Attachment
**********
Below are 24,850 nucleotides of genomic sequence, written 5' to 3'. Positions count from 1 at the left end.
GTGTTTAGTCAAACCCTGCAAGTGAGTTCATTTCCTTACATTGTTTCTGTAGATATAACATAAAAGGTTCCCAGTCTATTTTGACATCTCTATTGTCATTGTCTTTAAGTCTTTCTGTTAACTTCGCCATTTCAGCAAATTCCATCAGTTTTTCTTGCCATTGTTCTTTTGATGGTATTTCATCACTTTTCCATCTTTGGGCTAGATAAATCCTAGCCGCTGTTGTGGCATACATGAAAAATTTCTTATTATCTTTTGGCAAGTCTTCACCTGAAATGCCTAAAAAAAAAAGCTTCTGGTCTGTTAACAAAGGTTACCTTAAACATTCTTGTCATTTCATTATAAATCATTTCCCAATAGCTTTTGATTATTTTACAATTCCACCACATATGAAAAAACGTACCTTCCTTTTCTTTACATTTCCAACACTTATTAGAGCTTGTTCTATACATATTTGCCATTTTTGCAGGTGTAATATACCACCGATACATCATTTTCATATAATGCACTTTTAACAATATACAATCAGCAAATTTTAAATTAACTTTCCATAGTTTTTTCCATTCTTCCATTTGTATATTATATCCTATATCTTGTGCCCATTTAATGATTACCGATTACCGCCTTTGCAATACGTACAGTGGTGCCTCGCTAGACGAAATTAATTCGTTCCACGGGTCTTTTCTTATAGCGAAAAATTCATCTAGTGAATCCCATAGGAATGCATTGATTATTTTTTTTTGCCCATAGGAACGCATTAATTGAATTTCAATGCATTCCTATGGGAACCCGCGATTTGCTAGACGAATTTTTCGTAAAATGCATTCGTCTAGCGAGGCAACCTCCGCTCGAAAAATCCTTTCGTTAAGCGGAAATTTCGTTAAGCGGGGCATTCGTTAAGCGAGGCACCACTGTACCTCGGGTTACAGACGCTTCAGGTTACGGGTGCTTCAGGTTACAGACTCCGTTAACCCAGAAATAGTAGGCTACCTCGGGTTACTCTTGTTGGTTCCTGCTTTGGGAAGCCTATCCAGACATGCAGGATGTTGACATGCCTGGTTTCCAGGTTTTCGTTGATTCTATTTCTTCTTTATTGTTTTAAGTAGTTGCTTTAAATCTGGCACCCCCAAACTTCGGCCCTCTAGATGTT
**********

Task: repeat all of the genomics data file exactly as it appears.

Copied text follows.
Below are 24,850 nucleotides of genomic sequence, written 5' to 3'. Positions count from 1 at the left end.
GTGTTTAGTCAAACCCTGCAAGTGAGTTCATTTCCTTACATTGTTTCTGTAGATATAACATAAAAGGTTCCCAGTCTATTTTGACATCTCTATTGTCATTGTCTTTAAGTCTTTCTGTTAACTTCGCCATTTCAGCAAATTCCATCAGTTTTTCTTGCCATTGTTCTTTTGATGGTATTTCATCACTTTTCCATCTTTGGGCTAGATAAATCCTAGCCGCTGTTGTGGCATACATGAAAAATTTCTTATTATCTTTTGGCAAGTCTTCACCTGAAATGCCTAAAAAAAAAAGCTTCTGGTCTGTTAACAAAGGTTACCTTAAACATTCTTGTCATTTCATTATAAATCATTTCCCAATAGCTTTTGATTATTTTACAATTCCACCACATATGAAAAAACGTACCTTCCTTTTCTTTACATTTCCAACACTTATTAGAGCTTGTTCTATACATATTTGCCATTTTTGCAGGTGTAATATACCACCGATACATCATTTTCATATAATGCACTTTTAACAATATACAATCAGCAAATTTTAAATTAACTTTCCATAGTTTTTTCCATTCTTCCATTTGTATATTATATCCTATATCTTGTGCCCATTTAATGATTACCGATTACCGCCTTTGCAATACGTACAGTGGTGCCTCGCTAGACGAAATTAATTCGTTCCACGGGTCTTTTCTTATAGCGAAAAATTCATCTAGTGAATCCCATAGGAATGCATTGATTATTTTTTTTTGCCCATAGGAACGCATTAATTGAATTTCAATGCATTCCTATGGGAACCCGCGATTTGCTAGACGAATTTTTCGTAAAATGCATTCGTCTAGCGAGGCAACCTCCGCTCGAAAAATCCTTTCGTTAAGCGGAAATTTCGTTAAGCGGGGCATTCGTTAAGCGAGGCACCACTGTACCTCGGGTTACAGACGCTTCAGGTTACGGGTGCTTCAGGTTACAGACTCCGTTAACCCAGAAATAGTAGGCTACCTCGGGTTACTCTTGTTGGTTCCTGCTTTGGGAAGCCTATCCAGACATGCAGGATGTTGACATGCCTGGTTTCCAGGTTTTCGTTGATTCTATTTCTTCTTTATTGTTTTAAGTAGTTGCTTTAAATCTGGCACCCCCAAACTTCGGCCCTCTAGATGTT